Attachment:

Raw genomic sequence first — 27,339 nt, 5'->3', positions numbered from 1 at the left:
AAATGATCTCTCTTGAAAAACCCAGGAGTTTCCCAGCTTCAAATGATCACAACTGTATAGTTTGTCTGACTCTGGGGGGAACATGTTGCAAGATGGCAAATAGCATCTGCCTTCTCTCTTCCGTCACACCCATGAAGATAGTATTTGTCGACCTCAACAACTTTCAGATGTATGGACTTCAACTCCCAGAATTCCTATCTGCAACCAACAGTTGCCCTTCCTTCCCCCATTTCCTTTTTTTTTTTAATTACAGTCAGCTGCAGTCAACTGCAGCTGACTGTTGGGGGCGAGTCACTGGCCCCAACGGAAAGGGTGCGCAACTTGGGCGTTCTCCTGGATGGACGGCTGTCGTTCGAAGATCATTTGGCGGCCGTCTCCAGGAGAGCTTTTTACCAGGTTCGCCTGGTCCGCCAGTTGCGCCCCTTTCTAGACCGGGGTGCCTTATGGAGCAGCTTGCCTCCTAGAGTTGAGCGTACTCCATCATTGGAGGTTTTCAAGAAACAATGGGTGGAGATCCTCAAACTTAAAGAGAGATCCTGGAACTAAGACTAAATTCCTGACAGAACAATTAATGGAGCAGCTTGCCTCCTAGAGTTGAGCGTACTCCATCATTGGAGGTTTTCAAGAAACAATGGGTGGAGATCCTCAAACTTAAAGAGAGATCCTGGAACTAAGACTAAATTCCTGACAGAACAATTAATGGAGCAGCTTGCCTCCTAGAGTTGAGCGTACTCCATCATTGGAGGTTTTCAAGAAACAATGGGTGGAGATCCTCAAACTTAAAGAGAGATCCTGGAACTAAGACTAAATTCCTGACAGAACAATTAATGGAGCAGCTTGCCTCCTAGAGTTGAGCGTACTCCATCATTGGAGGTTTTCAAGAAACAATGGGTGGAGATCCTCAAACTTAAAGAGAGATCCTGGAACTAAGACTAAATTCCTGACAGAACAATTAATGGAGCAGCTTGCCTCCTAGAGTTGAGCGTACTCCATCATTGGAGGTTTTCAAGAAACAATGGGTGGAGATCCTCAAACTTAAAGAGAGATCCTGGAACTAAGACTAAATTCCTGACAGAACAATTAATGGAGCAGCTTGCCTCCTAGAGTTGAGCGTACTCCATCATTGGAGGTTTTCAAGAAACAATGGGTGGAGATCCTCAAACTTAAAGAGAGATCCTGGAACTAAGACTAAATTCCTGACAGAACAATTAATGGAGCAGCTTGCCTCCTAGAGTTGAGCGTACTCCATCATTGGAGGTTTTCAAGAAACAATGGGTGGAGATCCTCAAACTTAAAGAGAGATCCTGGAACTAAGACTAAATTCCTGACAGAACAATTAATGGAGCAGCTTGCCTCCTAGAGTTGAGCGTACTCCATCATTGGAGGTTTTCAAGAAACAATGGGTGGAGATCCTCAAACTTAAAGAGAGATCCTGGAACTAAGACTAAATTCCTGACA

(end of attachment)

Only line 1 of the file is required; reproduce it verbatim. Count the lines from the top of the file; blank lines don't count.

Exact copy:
Raw genomic sequence first — 27,339 nt, 5'->3', positions numbered from 1 at the left: